are transformed from outsiders to
participating, effective members of
the organization
© 2009 Cengage Learning. All rights reserved.
[Socialization Process]
1. [Anticipatory Socialization] – first
socialization stage—encompasses all of the
learning that takes place prior to the
newcomer’s first day on the job
2. [Encounter] – the second socialization stage—
the newcomer learns the tasks associated with
the job, clarifies roles, and establishes new
relationships at work
3. [Change and Acquisition] – the third
socialization stage—the newcomer begins to
master the demands of the job
© 2009 Cengage Learning. All rights reserved.
6
Learning Objective
Discuss how managers assess
their organization’s culture.
© 2009 Cengage Learning. All rights reserved.
Assessing Organizational Culture
• Organizational Culture Inventory focuses on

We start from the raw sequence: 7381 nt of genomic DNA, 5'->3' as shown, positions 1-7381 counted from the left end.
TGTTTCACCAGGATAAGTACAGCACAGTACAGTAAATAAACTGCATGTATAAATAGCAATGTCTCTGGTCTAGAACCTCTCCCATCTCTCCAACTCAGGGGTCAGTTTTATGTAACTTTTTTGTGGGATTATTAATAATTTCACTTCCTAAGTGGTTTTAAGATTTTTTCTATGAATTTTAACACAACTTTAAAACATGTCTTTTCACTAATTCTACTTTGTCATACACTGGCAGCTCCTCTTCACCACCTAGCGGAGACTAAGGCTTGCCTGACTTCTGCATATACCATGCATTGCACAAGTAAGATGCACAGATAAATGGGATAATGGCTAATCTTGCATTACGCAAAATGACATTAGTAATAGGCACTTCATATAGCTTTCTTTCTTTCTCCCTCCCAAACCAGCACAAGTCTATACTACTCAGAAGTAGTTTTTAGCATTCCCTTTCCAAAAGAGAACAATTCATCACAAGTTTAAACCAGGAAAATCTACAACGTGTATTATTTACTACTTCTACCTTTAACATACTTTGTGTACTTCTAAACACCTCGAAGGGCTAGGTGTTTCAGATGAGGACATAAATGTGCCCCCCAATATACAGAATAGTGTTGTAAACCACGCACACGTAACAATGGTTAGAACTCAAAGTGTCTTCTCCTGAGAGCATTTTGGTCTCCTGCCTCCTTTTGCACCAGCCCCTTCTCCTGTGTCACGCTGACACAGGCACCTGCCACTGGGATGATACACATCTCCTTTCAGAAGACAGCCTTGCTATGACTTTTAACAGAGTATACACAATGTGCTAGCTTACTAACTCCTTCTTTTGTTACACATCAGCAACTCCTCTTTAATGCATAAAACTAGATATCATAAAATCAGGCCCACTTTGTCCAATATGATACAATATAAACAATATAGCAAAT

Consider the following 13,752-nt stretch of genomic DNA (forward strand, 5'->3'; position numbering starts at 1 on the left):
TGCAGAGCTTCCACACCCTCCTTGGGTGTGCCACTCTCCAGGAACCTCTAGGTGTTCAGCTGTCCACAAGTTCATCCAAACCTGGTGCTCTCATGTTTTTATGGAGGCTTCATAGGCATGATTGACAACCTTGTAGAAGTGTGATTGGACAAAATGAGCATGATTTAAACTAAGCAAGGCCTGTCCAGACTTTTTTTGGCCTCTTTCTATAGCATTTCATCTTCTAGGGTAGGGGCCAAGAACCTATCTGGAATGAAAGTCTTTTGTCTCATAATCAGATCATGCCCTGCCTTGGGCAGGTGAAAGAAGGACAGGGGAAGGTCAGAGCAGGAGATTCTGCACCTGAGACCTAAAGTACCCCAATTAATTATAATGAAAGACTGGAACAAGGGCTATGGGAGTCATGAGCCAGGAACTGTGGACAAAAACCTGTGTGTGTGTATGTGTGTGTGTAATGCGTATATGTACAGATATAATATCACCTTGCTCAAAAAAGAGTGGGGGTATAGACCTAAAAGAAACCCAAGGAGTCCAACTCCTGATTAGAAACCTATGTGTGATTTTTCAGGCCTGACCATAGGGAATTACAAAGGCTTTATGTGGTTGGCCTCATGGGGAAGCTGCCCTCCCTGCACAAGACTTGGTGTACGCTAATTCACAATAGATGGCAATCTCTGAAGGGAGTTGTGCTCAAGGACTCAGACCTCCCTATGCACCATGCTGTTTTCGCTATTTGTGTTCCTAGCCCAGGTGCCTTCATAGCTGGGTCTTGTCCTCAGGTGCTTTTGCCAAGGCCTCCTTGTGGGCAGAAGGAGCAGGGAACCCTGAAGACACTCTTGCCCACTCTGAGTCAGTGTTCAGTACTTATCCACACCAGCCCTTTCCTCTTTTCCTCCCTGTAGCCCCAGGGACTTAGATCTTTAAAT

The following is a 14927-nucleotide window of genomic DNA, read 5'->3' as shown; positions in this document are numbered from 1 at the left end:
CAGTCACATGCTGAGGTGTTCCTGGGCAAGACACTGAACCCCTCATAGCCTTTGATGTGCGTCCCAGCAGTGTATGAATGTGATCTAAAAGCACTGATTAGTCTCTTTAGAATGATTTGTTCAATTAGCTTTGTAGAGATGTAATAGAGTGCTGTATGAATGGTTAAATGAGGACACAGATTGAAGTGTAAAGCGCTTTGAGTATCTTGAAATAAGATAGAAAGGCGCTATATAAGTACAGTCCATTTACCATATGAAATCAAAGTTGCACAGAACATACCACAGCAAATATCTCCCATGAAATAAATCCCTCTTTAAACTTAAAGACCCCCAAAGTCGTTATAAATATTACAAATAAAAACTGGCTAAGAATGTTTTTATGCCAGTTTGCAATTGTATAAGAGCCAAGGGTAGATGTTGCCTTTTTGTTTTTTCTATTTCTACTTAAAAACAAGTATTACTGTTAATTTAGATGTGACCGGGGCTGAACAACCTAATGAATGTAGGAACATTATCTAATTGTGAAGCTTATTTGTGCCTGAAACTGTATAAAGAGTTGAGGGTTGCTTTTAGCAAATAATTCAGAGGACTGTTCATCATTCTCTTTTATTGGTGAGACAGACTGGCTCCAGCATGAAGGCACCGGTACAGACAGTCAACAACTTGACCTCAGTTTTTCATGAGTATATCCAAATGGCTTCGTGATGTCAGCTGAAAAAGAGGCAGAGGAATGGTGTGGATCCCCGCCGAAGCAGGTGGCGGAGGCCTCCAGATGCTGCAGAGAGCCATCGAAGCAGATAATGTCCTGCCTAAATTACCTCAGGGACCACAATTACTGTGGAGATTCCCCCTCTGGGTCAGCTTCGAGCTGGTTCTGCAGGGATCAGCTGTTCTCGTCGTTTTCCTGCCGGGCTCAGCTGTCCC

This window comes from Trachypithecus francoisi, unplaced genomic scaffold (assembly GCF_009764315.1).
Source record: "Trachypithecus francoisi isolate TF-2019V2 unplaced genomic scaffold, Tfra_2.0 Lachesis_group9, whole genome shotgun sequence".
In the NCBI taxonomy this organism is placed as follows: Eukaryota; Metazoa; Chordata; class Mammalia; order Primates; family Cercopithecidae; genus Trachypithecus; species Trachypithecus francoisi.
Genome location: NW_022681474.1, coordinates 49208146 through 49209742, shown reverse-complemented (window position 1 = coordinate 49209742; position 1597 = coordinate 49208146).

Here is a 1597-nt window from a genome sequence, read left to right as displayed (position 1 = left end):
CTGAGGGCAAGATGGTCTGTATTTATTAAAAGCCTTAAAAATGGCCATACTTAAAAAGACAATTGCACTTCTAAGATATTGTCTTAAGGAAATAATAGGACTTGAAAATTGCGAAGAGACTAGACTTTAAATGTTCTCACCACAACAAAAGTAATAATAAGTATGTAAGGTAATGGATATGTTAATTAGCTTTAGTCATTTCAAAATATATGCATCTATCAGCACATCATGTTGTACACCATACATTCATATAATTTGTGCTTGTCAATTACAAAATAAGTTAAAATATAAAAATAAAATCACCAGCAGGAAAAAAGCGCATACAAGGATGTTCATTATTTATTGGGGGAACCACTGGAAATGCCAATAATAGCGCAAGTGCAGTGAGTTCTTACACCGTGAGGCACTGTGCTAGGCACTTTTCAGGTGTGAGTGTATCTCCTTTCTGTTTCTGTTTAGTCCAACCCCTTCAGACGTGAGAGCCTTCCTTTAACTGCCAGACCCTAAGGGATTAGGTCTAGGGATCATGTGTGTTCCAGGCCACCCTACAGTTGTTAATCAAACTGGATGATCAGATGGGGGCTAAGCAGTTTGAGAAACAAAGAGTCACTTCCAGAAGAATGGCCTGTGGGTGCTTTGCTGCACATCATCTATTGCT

behaviors that help employees fit into the
organization and meet coworker expectations
• Kilman-Saxton Culture-Gap Survey focuses
on the expectations of others in the
organization
© 2009 Cengage Learning. All rights reserved.
Triangulation
the use of multiple methods to measure
organizational culture
© 2009 Cengage Learning. All rights reserved.
7
Learning Objective
Explain actions managers can
take to change organizational
culture.
© 2009 Cengage Learning. All rights reserved.
Cultural Changes
Situations That May Require Cultural Change
 Merger or acquisition
 Employment of people from different countries
© 2009 Cengage Learning. All rights reserved.
Reasons that Change Is
Difficult
• Assumptions are
often unconscious
• Culture is deeply
ingrained and
behavioral norms
and rewards are
well learned
© 2009 Cengage Learning. All rights reserved.
Hiring and
socializing
members who
fit in with the
new culture
4
3
Culture
Changing
behavior
Cultural
communication
Interventions for
Changing
Organizational
Culture
Removing
members who
reject the
new culture
5
1
Examining
justifications
for changed
behavior
2
Reprinted with permission from Vijay Sathe “How to Decipher & Change
Corporate Culture,” Copyright © 1985 Jossey-Bass Inc, Reprinted by permission
Of Jossey-Bass, Inc., a subsidiary of John Wiley & Sons, Inc..
Cultural Modifications in the
Current Business Environment
Support for a global